The US Census Bureau will announce on Tuesday the location of the new “heart” of the United States, an expert predicting its location in the Missouri Ozarks.
Every 10 years, after the census, the organization announces a new population distribution center. The population center has been in Missouri since 1980, and that shouldn’t change this year, according to the Associated Press.
Alex Zakrewsky, the senior city planner for Middlesex County, New Jersey, said the most likely location is somewhere in Wright County, Missouri.
Zakrewsky accurately predicted the current center a decade ago: Plato, Missouri, a village in the Ozarks with just 82 residents.
If his predictions are correct again, the center will only move 12.8 miles southwest of Plato. It would be the nation’s slowest advance in each census, beating the current slowest census movement of 1910-1920, when the lag was 13 miles.
Compared to the census of 1850-1860, where progress was 103 miles, this shows a considerable slowdown.
“An aging population, persistent economic hardship and the impact of the pandemic have helped reduce the means and reasons for Americans to relocate,” Zakrewsky said.
For more Associated Press reporting, see below.
Since the first US census in 1790 and Chestertown, Maryland was declared the center of the young nation, the heart of the country was calculated after each census, moving southwest through Ohio, Indiana, Illinois and Missouri as more and more people moved to the Sun Belt states. and immigrant from the southern border.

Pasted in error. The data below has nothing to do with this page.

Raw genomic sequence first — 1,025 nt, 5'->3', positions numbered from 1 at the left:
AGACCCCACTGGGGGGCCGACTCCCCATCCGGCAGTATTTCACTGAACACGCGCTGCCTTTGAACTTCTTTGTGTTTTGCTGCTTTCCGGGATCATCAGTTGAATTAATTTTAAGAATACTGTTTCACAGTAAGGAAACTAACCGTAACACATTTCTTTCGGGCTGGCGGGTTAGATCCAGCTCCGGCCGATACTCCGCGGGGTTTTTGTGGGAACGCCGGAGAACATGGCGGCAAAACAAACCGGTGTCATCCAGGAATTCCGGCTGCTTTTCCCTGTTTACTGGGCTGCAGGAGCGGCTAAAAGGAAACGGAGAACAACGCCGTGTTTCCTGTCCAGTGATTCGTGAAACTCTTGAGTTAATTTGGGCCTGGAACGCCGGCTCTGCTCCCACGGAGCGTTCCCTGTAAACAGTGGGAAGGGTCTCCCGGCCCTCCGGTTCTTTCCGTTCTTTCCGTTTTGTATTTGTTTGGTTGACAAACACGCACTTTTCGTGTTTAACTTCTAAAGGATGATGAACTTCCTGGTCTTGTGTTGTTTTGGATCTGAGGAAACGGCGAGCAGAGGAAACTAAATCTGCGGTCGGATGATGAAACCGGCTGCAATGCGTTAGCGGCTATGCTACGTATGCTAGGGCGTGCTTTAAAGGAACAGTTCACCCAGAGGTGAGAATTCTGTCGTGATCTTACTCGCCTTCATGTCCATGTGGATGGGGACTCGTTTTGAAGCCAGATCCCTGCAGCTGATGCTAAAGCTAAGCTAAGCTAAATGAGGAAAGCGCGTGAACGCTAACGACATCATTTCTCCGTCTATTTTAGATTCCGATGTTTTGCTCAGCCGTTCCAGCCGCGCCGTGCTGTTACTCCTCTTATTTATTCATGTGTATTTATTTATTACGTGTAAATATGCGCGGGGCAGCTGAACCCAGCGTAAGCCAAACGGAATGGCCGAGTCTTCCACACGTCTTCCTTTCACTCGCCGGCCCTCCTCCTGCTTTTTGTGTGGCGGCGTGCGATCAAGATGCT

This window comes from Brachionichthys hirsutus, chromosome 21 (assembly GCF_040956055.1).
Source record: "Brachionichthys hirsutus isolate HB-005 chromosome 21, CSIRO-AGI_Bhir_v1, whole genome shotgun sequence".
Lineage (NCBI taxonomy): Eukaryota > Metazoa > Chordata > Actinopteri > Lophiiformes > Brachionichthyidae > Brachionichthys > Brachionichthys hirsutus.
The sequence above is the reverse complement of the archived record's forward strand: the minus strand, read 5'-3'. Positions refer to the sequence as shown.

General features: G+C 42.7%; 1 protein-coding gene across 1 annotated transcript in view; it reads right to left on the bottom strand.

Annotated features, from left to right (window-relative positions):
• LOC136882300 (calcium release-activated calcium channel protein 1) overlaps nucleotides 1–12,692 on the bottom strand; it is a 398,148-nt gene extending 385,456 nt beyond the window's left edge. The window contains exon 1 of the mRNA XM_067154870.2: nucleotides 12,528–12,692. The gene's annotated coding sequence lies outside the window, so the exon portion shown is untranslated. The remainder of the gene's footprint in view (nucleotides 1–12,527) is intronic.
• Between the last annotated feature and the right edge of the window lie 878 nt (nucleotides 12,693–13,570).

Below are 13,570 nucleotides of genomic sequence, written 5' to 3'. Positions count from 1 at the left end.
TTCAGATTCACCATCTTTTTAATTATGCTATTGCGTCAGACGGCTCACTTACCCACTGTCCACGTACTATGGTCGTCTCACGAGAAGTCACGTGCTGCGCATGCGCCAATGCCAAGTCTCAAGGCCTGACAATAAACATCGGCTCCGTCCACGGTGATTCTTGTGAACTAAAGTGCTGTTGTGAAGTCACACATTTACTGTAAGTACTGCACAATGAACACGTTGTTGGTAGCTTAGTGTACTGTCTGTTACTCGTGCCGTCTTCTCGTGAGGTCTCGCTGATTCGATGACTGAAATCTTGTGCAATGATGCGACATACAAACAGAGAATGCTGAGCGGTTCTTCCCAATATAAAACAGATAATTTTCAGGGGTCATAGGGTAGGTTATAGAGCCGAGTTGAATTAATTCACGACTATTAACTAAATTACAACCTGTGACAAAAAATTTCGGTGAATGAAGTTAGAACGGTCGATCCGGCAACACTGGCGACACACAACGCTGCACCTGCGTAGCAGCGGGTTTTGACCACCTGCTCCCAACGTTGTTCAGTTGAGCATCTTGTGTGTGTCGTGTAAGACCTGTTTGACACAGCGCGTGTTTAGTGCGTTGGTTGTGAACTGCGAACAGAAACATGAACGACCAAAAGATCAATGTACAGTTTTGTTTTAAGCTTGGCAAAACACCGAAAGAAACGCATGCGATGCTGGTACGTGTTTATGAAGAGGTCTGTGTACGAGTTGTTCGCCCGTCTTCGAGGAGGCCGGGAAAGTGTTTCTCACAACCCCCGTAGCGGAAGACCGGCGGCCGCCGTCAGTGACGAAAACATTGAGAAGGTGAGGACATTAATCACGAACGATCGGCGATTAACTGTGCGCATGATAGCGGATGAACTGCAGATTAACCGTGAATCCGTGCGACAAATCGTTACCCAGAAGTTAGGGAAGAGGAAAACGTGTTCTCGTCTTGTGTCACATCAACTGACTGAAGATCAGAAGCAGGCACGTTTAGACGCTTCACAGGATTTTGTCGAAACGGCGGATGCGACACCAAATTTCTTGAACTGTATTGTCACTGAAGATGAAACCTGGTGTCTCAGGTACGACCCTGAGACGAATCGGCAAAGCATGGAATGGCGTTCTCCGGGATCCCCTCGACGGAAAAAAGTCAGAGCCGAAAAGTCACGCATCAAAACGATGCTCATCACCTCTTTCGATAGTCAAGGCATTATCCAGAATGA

To calculate the center of the United States, the Census Bureau determines what location would be “the point of equilibrium” if the 50 states were an imaginary, flat surface with weights of identical size placed on them so that each weight represents the location. of somebody .
Plato, located south of Fort Leonard Wood in the Missouri Ozarks, had a population of 82 people last year, about a quarter less than a decade ago when the director of the Census Bureau’s time, Robert Groves, visited the village to celebrate its status.
But don’t expect to find T-shirts or coffee mugs celebrating this designation in local stores, or regrets as Plato loses that claim to fame. Most people in Texas County, home to Plato, have no idea they are in the middle of the United States, said Scott Long, the president commissioner of Texas County, where beef cattle are most plentiful. than people.
âI don’t think it has changed the daily life of the people in this county, but I don’t mean it in a way that means we don’t care,â Long said. “It’s one of those things that most people don’t even know.”